Next, you enter an operator and the value to match. For example:

Referencing Payload Fields

You can reference any payload fields using the <+trigger.payload.pathInJson> expression, where pathInJson is the path to the field in the JSON payload.

For example: <+trigger.payload.pull_request.user.login>

How you reference the path depends on a few things:

  • There are different payloads for different events.
  • Different Git providers send JSON payloads formatted differently, even for the same event. For example, a GitHub push payload might be formatted differently than a Bitbucket push payload. Always make sure the path you use works with the provider's payload format.

JEXL Expressions

You can refer to payload data and headers using JEXL expressions. That includes all constants, methods, and operators in JexlOperator.

Here are some examples:

  • <+trigger.payload.pull_request.diff_url>.contains("triggerNgDemo")
  • <+trigger.payload.pull_request.diff_url>.contains("triggerNgDemo") || <> == "wings-software"
  • <+trigger.payload.pull_request.diff_url>.contains("triggerNgDemo") && (<> == "wings-software" || <> == "harness")


Some operators work on single values and some work on multiple values:

Single values: equals, not equals, starts with, ends with, regex.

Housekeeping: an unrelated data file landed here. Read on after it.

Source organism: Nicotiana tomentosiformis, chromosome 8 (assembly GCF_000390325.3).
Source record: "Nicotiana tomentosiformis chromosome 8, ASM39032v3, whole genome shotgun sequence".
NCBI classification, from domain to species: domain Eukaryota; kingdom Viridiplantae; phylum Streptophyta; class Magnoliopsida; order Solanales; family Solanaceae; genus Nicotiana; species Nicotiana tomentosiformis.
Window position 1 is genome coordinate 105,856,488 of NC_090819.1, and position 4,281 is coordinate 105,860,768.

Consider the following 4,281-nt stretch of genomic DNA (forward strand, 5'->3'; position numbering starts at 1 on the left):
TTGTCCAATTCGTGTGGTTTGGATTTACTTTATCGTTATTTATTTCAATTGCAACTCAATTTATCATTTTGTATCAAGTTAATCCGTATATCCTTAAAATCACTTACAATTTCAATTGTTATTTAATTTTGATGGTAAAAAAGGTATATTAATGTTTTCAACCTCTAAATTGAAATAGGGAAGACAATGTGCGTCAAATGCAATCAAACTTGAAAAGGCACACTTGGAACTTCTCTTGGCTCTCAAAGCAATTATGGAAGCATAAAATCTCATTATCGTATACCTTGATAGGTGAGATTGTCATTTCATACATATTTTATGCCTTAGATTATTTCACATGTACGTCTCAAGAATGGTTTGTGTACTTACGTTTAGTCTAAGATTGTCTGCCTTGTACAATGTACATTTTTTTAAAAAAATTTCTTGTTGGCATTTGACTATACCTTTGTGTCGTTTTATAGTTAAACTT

Multiple values: in, not in.

Pipeline Input

Runtime inputs for the Trigger to use, such as Harness Service and artifact.

You can use the Built-in Git Payload Expressions and JEXL expressions in this setting.

See Run Pipelines using Input Sets and Overlays.


For all of the Git providers supported by Harness, the Webhook is created in the repo automatically. You don't need to copy it and add it to your repo webhooks.

Git Events Automatically Registered with Webhooks

The following Git events are automatically added to the webhooks Harness registers.


GitHub events:

  • create
  • push
  • delete
  • deployment
  • pull_request
  • pull_request_review


GitLab events:

  • Comment events
  • Issue events
  • Merge request events
  • Push events

Bitbucket Cloud

Bitbucket Cloud events:

  • issue
  • pull request

Bitbucket Server

Bitbucket Server events:

  • Pull requests
  • Branch push tag

Manually Applying the Webhook

Although Webhooks are applied automatically by Harness, here is a quick summary of the manual process. This is provided in case the automatic Webhook registration does not work.